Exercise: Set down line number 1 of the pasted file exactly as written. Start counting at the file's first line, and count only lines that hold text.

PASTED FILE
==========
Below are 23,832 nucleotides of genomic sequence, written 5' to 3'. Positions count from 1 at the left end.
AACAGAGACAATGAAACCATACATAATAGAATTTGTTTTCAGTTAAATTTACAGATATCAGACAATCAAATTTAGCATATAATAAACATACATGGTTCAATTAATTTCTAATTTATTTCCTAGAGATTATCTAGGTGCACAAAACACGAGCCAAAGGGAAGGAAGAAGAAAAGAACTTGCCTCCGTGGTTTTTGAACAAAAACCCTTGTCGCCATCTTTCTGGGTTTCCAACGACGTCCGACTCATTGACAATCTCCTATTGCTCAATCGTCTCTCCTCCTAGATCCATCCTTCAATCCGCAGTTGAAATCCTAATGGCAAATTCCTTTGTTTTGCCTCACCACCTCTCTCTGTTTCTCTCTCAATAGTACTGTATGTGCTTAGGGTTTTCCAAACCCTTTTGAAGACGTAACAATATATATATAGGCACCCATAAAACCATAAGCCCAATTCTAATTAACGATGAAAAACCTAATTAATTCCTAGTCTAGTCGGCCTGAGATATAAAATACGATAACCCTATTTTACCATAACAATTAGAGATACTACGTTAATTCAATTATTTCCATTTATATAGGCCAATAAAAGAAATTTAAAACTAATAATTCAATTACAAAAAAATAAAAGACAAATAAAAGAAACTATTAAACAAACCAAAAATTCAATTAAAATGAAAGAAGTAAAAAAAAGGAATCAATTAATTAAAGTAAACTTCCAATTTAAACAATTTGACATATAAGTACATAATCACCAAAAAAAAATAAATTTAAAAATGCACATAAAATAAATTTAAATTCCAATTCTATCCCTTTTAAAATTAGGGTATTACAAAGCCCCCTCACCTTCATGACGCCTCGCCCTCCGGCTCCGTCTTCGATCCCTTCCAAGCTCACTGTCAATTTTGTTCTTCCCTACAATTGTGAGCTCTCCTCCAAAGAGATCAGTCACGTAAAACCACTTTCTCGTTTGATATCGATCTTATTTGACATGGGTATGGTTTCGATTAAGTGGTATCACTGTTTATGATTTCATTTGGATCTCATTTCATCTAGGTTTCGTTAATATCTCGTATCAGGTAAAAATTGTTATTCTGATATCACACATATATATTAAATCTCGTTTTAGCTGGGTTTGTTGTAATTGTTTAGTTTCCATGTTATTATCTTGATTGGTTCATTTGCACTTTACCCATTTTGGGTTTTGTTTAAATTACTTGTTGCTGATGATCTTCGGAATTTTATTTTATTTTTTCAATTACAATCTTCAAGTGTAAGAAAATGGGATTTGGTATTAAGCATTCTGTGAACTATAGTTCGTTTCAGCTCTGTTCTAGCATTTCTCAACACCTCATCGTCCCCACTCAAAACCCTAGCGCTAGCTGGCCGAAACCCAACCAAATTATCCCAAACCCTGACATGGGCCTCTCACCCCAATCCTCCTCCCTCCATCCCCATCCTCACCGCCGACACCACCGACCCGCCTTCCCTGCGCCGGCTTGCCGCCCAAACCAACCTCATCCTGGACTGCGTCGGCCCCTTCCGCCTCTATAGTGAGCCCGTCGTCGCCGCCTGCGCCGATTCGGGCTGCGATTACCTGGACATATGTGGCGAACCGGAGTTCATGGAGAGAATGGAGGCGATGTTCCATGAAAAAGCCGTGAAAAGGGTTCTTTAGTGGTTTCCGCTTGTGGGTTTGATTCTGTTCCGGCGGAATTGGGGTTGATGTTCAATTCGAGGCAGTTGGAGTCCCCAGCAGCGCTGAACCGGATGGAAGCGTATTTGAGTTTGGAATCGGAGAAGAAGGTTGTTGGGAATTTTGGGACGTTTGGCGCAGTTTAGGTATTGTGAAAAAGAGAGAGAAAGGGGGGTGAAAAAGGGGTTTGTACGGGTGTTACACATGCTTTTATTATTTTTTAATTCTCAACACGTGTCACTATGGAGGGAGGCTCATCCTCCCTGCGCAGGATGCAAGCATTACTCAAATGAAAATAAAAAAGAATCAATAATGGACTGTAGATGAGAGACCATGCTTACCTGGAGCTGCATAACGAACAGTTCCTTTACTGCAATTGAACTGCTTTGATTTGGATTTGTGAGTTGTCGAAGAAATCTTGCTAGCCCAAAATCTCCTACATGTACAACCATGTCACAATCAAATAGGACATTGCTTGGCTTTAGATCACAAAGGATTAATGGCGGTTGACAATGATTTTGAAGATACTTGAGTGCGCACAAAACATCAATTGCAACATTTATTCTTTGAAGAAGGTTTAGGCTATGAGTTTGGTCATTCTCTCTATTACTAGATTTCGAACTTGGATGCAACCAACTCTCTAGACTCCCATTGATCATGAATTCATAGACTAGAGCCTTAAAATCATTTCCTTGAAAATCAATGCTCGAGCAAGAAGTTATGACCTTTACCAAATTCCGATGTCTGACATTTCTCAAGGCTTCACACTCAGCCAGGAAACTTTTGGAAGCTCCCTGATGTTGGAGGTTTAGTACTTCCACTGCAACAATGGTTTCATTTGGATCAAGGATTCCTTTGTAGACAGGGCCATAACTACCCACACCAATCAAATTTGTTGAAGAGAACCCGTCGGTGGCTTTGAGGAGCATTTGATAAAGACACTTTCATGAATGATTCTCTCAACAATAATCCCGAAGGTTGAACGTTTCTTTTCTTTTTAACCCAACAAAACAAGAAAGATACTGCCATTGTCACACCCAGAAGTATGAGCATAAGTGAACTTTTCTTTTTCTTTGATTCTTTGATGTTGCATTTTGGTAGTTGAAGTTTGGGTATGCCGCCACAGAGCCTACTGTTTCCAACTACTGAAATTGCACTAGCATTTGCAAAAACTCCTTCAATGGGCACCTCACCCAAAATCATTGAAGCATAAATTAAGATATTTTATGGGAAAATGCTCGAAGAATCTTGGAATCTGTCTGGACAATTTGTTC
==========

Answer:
Below are 23,832 nucleotides of genomic sequence, written 5' to 3'. Positions count from 1 at the left end.